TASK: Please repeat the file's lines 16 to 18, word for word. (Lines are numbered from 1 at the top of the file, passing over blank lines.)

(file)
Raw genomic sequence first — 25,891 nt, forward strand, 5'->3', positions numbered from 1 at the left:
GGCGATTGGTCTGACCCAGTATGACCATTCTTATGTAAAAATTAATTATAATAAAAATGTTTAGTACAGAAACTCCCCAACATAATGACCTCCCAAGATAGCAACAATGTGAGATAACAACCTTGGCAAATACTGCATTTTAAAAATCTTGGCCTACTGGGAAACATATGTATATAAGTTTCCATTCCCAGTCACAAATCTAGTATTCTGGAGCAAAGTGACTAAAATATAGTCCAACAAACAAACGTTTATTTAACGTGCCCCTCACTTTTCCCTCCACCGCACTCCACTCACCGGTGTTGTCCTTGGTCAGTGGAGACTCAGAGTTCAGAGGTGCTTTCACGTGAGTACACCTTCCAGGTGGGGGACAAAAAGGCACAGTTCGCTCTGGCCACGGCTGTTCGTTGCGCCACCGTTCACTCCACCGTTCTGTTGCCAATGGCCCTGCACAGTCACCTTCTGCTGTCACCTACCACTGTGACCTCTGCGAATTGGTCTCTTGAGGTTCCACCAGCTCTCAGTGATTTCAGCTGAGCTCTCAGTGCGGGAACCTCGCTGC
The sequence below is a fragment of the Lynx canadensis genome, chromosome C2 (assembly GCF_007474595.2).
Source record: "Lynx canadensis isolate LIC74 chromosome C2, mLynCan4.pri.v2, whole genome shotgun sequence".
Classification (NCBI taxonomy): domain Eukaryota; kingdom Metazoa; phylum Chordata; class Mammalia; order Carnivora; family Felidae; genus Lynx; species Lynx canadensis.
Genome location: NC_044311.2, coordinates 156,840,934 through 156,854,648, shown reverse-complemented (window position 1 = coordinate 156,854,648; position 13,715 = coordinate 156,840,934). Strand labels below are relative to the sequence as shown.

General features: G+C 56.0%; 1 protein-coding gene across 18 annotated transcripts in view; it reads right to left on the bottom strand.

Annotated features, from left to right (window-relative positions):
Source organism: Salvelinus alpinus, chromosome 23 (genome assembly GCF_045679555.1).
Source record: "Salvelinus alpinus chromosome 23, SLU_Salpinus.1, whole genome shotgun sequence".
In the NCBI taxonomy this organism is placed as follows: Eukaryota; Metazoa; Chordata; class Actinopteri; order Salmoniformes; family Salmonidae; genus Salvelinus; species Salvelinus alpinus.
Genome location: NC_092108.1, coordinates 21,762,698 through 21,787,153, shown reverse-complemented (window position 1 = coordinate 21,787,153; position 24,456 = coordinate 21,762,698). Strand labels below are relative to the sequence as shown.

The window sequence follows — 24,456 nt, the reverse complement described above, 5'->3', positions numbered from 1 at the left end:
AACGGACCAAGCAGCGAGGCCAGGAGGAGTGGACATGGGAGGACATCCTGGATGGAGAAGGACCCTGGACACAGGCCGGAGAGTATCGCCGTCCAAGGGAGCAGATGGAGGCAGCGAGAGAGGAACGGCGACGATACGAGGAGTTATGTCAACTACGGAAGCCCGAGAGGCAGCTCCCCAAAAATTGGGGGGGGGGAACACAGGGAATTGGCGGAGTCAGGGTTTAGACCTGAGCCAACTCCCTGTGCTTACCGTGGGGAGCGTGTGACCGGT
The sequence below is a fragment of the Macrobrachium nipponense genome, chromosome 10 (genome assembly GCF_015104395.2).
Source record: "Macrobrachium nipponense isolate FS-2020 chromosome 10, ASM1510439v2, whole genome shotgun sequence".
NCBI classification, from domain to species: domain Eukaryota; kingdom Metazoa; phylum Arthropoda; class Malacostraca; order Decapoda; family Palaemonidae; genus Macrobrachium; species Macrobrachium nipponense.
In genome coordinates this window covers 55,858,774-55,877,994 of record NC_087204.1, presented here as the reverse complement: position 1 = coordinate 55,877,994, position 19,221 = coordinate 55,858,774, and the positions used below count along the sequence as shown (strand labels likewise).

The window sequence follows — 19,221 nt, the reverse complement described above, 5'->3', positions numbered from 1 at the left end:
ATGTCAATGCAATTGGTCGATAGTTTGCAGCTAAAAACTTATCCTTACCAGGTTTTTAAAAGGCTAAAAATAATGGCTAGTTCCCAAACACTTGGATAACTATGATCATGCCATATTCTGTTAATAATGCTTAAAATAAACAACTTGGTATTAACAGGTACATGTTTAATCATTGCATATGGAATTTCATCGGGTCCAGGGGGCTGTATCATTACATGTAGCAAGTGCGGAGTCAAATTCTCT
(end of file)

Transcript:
Source record: "Macrobrachium nipponense isolate FS-2020 chromosome 10, ASM1510439v2, whole genome shotgun sequence".
NCBI classification, from domain to species: domain Eukaryota; kingdom Metazoa; phylum Arthropoda; class Malacostraca; order Decapoda; family Palaemonidae; genus Macrobrachium; species Macrobrachium nipponense.
In genome coordinates this window covers 55,858,774-55,877,994 of record NC_087204.1, presented here as the reverse complement: position 1 = coordinate 55,877,994, position 19,221 = coordinate 55,858,774, and the positions used below count along the sequence as shown (strand labels likewise).